Tracy Fischer, PhD Associate Professor of Microbiology and Immunology Tulane National Primate Research Center

COVID-19: Neurological Complications May Be First and Only Complication Interview with:

Tracy Fischer, PhD Associate Professor of Microbiology and Immunology Tulane National Primate Research Center

Dr. Fischer

Tracy Fischer, PhD
Associate Professor of Microbiology and Immunology
Tulane National Primate Research Center  What is the background for this study?

Response: We investigated multiple regions of the brain from SARS-CoV-2 infected Rhesus macaques and African green monkeys for the presence of inflammation and other pathology that may result from COVID-19. Most animals were infected for approximately one month before our investigation, however, two of the African green monkeys developed acute respiratory distress syndrome (ARDS) prior to the study endpoint.  What are the main findings?

Response: Significant inflammation was seen in the brain of all animals, even among those that did not develop severe respiratory disease. We also see an increase in the number of microhemorrhages, which are small bleeds in the brain, and neuronal cell death. These findings are in agreement with the majority of case reports of human patients, as well as autopsy studies on brain of patients who died from COVID-19. What should readers take away from your report?

Response: Neurological manifestations can be a complication of SARS-CoV-2 infection. In fact, they may be the initial or only symptom of infection for some individuals. Additionally, infected patients may experience continuing neurological issues, such as difficulties with concentration and/or memory, or being able to find or understand words. This is not necessarily associated with a severe infection and may occur even in mild or asymptomatic patients. Our findings suggest injury to the brain, as well as continued inflammation may underlie the neurological symptoms of long COVID. What recommendations do you have for future research as a result of this work? 

Response:  Our study was on non-human primates of advanced age. It is important to investigate how the brain is impacted in the context of SARS-CoV-2 infection in younger animals, as neurological manifestations are experienced by individuals across the lifespan. This may also provide insight into the underlying mechanisms of injury to the brain with infection. Additional study of patients with long-term neurological manifestations is also needed to advance our current understanding of the prevalence, types and severities of symptoms, and time to resolution for patients who recover. I would also like to see more advanced neuroimaging of patients experiencing symptoms. Is there anything else you would like to add?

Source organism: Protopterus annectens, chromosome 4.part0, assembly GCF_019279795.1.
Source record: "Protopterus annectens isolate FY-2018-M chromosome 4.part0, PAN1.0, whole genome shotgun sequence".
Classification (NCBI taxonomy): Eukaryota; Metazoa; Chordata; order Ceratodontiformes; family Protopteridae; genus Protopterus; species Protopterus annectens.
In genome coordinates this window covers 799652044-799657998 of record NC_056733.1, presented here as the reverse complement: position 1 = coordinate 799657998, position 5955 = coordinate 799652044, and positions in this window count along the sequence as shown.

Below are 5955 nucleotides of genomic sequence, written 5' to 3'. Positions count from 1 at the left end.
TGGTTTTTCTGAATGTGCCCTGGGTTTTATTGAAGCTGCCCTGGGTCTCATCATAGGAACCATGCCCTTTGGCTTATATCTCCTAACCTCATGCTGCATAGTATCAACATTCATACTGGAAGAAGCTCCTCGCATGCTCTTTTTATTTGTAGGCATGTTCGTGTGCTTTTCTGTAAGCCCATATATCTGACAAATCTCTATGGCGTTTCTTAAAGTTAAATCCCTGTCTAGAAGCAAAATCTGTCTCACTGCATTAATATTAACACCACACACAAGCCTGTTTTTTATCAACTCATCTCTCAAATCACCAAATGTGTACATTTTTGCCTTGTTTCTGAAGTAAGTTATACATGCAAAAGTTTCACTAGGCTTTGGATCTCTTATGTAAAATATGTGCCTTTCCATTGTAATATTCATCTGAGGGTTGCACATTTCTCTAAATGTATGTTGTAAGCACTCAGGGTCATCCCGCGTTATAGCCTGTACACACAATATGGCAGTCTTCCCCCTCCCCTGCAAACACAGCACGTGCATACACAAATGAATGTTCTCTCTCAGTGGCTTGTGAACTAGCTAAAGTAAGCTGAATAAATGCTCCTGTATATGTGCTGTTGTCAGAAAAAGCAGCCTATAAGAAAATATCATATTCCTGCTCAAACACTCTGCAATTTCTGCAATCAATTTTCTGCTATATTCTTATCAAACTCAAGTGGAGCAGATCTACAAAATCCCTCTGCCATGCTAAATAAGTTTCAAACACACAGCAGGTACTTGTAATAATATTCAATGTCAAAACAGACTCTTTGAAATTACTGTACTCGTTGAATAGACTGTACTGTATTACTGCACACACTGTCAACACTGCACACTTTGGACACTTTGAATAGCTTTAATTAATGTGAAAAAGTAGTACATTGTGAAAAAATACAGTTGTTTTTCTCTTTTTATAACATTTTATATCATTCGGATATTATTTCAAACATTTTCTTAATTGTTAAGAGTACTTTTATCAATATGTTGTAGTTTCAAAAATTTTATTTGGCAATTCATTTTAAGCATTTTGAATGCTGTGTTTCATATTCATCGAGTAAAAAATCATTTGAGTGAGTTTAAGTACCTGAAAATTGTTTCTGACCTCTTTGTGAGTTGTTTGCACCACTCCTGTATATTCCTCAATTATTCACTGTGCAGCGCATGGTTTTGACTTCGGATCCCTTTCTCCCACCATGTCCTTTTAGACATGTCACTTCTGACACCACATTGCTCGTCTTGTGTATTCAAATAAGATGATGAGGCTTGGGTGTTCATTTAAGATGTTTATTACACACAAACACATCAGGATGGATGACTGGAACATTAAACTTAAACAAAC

Response: I would like to add that our findings were not influenced by findings among human subjects. We began this study at the start of the pandemic and at that time little to no recovery of brain tissues was done at autopsy due to the additional risks for virus exposure that arise from recovering the brain. This was a very unique situation for us, as we usually have patient information, and it was scientifically interesting to have our findings confirmed as more data from human autopsies, as well as case reports of living patients emerged.  

Any disclosures? I have no disclosures.


Ibolya Rutkai, Meredith G. Mayer, Linh M. Hellmers, Bo Ning, Zhen Huang, Christopher J. Monjure, Carol Coyne, Rachel Silvestri, Nadia Golden, Krystle Hensley, Kristin Chandler, Gabrielle Lehmicke, Gregory J. Bix, Nicholas J. Maness, Kasi Russell-Lodrigue, Tony Y. Hu, Chad J. Roy, Robert V. Blair, Rudolf Bohm, Lara A. Doyle-Meyers, Jay Rappaport, Tracy Fischer. Neuropathology and virus in brain of SARS-CoV-2 infected non-human primates. Nature Communications, 2022; 13 (1) DOI: 10.1038/s41467-022-29440-z

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Last Updated on April 7, 2022 by Marie Benz MD FAAD